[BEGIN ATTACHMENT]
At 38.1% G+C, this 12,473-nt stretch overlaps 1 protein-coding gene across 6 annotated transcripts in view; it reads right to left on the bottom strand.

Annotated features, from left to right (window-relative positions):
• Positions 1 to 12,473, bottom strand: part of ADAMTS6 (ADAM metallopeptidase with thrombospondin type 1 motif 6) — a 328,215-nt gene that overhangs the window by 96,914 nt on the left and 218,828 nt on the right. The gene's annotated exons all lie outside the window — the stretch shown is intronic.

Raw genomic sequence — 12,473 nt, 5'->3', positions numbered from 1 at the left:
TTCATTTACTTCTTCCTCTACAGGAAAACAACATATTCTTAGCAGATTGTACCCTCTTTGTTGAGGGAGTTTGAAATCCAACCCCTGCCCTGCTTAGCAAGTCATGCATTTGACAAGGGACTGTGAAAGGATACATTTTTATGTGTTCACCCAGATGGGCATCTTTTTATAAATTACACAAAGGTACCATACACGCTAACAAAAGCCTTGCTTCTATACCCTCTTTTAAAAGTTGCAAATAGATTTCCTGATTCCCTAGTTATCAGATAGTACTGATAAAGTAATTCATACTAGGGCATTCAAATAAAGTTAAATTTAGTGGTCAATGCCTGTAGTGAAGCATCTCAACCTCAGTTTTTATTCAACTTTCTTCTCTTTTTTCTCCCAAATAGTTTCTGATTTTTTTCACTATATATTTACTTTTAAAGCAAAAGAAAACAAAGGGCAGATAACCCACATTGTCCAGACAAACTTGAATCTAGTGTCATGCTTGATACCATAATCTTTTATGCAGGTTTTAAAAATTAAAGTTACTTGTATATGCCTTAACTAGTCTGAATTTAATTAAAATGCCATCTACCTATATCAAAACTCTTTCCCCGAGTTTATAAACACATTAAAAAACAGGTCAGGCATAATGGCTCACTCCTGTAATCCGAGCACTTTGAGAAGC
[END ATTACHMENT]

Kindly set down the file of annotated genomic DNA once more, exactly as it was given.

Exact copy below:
At 38.1% G+C, this 12,473-nt stretch overlaps 1 protein-coding gene across 6 annotated transcripts in view; it reads right to left on the bottom strand.

Annotated features, from left to right (window-relative positions):
• Positions 1 to 12,473, bottom strand: part of ADAMTS6 (ADAM metallopeptidase with thrombospondin type 1 motif 6) — a 328,215-nt gene that overhangs the window by 96,914 nt on the left and 218,828 nt on the right. The gene's annotated exons all lie outside the window — the stretch shown is intronic.

Raw genomic sequence — 12,473 nt, 5'->3', positions numbered from 1 at the left:
TTCATTTACTTCTTCCTCTACAGGAAAACAACATATTCTTAGCAGATTGTACCCTCTTTGTTGAGGGAGTTTGAAATCCAACCCCTGCCCTGCTTAGCAAGTCATGCATTTGACAAGGGACTGTGAAAGGATACATTTTTATGTGTTCACCCAGATGGGCATCTTTTTATAAATTACACAAAGGTACCATACACGCTAACAAAAGCCTTGCTTCTATACCCTCTTTTAAAAGTTGCAAATAGATTTCCTGATTCCCTAGTTATCAGATAGTACTGATAAAGTAATTCATACTAGGGCATTCAAATAAAGTTAAATTTAGTGGTCAATGCCTGTAGTGAAGCATCTCAACCTCAGTTTTTATTCAACTTTCTTCTCTTTTTTCTCCCAAATAGTTTCTGATTTTTTTCACTATATATTTACTTTTAAAGCAAAAGAAAACAAAGGGCAGATAACCCACATTGTCCAGACAAACTTGAATCTAGTGTCATGCTTGATACCATAATCTTTTATGCAGGTTTTAAAAATTAAAGTTACTTGTATATGCCTTAACTAGTCTGAATTTAATTAAAATGCCATCTACCTATATCAAAACTCTTTCCCCGAGTTTATAAACACATTAAAAAACAGGTCAGGCATAATGGCTCACTCCTGTAATCCGAGCACTTTGAGAAGC